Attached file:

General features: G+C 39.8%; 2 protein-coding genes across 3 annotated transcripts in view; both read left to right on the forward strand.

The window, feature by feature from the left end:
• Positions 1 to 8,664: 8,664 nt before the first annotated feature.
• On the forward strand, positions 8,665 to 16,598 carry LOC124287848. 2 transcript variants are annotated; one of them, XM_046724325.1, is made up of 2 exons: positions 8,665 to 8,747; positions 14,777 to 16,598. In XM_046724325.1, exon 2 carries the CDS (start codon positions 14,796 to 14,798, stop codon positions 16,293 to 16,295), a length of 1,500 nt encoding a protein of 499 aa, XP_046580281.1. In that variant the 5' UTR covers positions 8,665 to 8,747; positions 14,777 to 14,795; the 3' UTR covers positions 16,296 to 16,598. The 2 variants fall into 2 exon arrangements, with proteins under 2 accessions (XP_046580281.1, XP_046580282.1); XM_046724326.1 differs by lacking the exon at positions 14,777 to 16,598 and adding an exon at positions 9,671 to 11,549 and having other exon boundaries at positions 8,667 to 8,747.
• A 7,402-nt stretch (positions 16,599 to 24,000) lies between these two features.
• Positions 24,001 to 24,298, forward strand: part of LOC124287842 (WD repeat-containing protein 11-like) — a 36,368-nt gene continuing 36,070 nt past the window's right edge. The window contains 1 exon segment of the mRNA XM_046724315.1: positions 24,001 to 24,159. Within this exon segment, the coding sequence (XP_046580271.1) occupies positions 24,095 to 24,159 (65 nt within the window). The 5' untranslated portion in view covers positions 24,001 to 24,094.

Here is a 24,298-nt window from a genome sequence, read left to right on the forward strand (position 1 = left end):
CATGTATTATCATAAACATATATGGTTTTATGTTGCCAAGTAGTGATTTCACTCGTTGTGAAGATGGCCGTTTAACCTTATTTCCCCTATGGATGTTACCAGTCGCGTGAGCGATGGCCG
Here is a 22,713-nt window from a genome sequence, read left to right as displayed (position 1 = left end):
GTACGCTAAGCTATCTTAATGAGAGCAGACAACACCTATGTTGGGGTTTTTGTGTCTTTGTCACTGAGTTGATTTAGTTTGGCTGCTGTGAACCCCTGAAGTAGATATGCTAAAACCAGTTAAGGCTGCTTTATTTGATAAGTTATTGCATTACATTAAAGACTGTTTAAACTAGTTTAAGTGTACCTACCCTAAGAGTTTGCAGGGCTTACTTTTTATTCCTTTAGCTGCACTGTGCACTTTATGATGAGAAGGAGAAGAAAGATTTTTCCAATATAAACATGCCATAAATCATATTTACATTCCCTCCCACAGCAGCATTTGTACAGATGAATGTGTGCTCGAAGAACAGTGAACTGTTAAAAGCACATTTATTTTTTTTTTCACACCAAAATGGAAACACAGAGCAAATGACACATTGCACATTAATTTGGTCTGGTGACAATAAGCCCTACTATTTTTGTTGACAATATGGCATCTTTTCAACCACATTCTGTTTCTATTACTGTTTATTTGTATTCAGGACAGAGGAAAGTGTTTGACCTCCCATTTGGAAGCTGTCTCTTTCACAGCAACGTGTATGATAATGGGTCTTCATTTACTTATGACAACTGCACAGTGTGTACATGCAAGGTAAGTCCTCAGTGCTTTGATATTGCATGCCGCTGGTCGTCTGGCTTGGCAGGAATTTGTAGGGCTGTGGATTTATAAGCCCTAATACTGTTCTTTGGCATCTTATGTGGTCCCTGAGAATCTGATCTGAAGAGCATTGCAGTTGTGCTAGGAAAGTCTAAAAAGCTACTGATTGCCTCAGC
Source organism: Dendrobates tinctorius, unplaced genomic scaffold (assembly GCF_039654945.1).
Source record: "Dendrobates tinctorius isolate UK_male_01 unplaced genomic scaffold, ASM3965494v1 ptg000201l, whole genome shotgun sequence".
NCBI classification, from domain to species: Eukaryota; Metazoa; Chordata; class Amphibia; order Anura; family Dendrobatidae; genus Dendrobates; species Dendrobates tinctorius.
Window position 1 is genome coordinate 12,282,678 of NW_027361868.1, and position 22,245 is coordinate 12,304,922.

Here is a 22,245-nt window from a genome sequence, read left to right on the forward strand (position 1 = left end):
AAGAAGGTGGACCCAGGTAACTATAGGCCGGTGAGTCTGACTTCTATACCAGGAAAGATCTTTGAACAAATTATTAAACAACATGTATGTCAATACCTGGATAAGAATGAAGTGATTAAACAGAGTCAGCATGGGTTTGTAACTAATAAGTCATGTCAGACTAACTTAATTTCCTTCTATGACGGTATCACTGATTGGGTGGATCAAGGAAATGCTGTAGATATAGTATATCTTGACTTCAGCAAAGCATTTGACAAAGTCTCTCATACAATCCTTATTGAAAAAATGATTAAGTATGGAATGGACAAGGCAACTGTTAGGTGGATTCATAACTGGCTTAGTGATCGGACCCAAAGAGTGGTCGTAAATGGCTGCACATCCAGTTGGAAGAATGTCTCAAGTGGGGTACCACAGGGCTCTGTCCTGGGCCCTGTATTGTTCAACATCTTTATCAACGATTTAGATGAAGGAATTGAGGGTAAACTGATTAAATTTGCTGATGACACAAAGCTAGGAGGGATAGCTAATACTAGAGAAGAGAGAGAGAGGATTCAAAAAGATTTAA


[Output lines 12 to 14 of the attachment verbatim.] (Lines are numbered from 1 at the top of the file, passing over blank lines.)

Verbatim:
Source record: "Dendrobates tinctorius isolate UK_male_01 unplaced genomic scaffold, ASM3965494v1 ptg000201l, whole genome shotgun sequence".
NCBI classification, from domain to species: Eukaryota; Metazoa; Chordata; class Amphibia; order Anura; family Dendrobatidae; genus Dendrobates; species Dendrobates tinctorius.
Window position 1 is genome coordinate 12,282,678 of NW_027361868.1, and position 22,245 is coordinate 12,304,922.